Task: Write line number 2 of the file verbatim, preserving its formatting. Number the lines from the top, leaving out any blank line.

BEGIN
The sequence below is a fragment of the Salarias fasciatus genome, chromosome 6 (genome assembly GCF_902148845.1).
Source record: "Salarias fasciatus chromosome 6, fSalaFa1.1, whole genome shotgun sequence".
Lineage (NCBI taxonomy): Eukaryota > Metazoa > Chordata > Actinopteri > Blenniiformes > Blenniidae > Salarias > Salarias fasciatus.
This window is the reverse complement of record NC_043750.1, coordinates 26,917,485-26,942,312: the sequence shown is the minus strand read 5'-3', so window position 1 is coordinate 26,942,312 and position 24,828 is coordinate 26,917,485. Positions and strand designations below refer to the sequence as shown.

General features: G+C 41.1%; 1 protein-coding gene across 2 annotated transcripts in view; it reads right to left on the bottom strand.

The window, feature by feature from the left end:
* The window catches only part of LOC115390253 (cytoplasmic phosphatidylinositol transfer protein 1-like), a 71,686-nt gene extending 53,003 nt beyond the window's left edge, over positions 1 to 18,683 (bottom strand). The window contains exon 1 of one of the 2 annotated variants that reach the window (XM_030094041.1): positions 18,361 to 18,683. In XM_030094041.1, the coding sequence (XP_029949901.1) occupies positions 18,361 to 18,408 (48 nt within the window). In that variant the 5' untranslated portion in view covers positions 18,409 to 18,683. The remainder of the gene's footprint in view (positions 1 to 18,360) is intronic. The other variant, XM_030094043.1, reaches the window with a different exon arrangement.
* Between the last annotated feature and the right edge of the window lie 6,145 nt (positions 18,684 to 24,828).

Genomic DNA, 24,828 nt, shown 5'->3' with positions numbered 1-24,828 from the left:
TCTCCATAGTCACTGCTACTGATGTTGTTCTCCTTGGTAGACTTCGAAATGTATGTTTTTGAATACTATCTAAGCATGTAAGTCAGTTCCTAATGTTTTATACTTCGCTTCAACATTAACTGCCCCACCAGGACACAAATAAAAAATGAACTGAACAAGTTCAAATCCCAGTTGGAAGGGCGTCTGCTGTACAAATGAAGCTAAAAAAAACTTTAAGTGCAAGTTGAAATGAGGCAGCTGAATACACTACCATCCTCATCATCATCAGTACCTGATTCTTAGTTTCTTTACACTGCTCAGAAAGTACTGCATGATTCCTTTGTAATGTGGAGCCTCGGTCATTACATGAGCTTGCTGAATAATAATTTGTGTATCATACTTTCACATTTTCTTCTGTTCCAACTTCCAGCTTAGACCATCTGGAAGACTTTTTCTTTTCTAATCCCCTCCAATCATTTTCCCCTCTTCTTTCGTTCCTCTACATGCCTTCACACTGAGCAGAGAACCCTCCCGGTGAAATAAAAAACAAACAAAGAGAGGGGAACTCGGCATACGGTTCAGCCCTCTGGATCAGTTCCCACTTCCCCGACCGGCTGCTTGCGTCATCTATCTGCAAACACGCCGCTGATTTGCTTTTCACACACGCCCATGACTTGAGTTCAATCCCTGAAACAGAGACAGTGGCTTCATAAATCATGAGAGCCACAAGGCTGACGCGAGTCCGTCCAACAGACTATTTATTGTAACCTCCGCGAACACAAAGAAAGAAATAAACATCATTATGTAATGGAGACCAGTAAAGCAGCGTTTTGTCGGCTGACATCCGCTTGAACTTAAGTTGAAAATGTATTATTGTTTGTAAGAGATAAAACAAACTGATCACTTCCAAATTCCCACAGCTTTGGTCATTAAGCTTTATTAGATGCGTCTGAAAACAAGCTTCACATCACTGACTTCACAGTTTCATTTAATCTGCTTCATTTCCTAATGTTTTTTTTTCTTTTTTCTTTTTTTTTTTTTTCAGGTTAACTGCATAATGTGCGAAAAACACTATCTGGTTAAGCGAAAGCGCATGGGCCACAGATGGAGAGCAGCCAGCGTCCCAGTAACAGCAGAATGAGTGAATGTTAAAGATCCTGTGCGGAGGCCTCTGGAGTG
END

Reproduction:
Source record: "Salarias fasciatus chromosome 6, fSalaFa1.1, whole genome shotgun sequence".